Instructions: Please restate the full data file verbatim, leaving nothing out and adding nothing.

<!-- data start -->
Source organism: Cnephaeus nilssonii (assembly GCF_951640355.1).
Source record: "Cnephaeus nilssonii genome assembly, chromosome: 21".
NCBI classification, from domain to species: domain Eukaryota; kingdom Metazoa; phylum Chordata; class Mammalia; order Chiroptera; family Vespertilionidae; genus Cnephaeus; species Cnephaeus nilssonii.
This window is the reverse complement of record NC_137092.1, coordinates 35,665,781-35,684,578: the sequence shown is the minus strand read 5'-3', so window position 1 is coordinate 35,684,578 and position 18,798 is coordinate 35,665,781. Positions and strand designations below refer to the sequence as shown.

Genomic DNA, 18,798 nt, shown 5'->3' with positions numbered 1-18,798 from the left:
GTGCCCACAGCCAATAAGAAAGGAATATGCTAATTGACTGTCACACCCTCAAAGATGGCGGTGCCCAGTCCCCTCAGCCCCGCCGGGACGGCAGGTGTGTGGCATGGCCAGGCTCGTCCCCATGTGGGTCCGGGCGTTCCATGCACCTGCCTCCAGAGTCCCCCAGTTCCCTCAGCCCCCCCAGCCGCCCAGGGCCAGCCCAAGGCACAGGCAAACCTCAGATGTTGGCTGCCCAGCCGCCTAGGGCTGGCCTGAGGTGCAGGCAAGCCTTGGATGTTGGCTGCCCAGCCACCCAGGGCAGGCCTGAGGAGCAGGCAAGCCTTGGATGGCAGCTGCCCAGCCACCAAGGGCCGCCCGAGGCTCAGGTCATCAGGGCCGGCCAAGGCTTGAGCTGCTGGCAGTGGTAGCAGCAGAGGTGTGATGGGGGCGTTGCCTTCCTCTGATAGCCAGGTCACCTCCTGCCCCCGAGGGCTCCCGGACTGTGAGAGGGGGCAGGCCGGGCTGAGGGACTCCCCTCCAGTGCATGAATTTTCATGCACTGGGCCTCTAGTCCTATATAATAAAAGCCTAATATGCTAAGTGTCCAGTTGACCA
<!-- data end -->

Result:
Source organism: Cnephaeus nilssonii (assembly GCF_951640355.1).
Source record: "Cnephaeus nilssonii genome assembly, chromosome: 21".
NCBI classification, from domain to species: domain Eukaryota; kingdom Metazoa; phylum Chordata; class Mammalia; order Chiroptera; family Vespertilionidae; genus Cnephaeus; species Cnephaeus nilssonii.
This window is the reverse complement of record NC_137092.1, coordinates 35,665,781-35,684,578: the sequence shown is the minus strand read 5'-3', so window position 1 is coordinate 35,684,578 and position 18,798 is coordinate 35,665,781. Positions and strand designations below refer to the sequence as shown.

Genomic DNA, 18,798 nt, shown 5'->3' with positions numbered 1-18,798 from the left:
GTGCCCACAGCCAATAAGAAAGGAATATGCTAATTGACTGTCACACCCTCAAAGATGGCGGTGCCCAGTCCCCTCAGCCCCGCCGGGACGGCAGGTGTGTGGCATGGCCAGGCTCGTCCCCATGTGGGTCCGGGCGTTCCATGCACCTGCCTCCAGAGTCCCCCAGTTCCCTCAGCCCCCCCAGCCGCCCAGGGCCAGCCCAAGGCACAGGCAAACCTCAGATGTTGGCTGCCCAGCCGCCTAGGGCTGGCCTGAGGTGCAGGCAAGCCTTGGATGTTGGCTGCCCAGCCACCCAGGGCAGGCCTGAGGAGCAGGCAAGCCTTGGATGGCAGCTGCCCAGCCACCAAGGGCCGCCCGAGGCTCAGGTCATCAGGGCCGGCCAAGGCTTGAGCTGCTGGCAGTGGTAGCAGCAGAGGTGTGATGGGGGCGTTGCCTTCCTCTGATAGCCAGGTCACCTCCTGCCCCCGAGGGCTCCCGGACTGTGAGAGGGGGCAGGCCGGGCTGAGGGACTCCCCTCCAGTGCATGAATTTTCATGCACTGGGCCTCTAGTCCTATATAATAAAAGCCTAATATGCTAAGTGTCCAGTTGACCA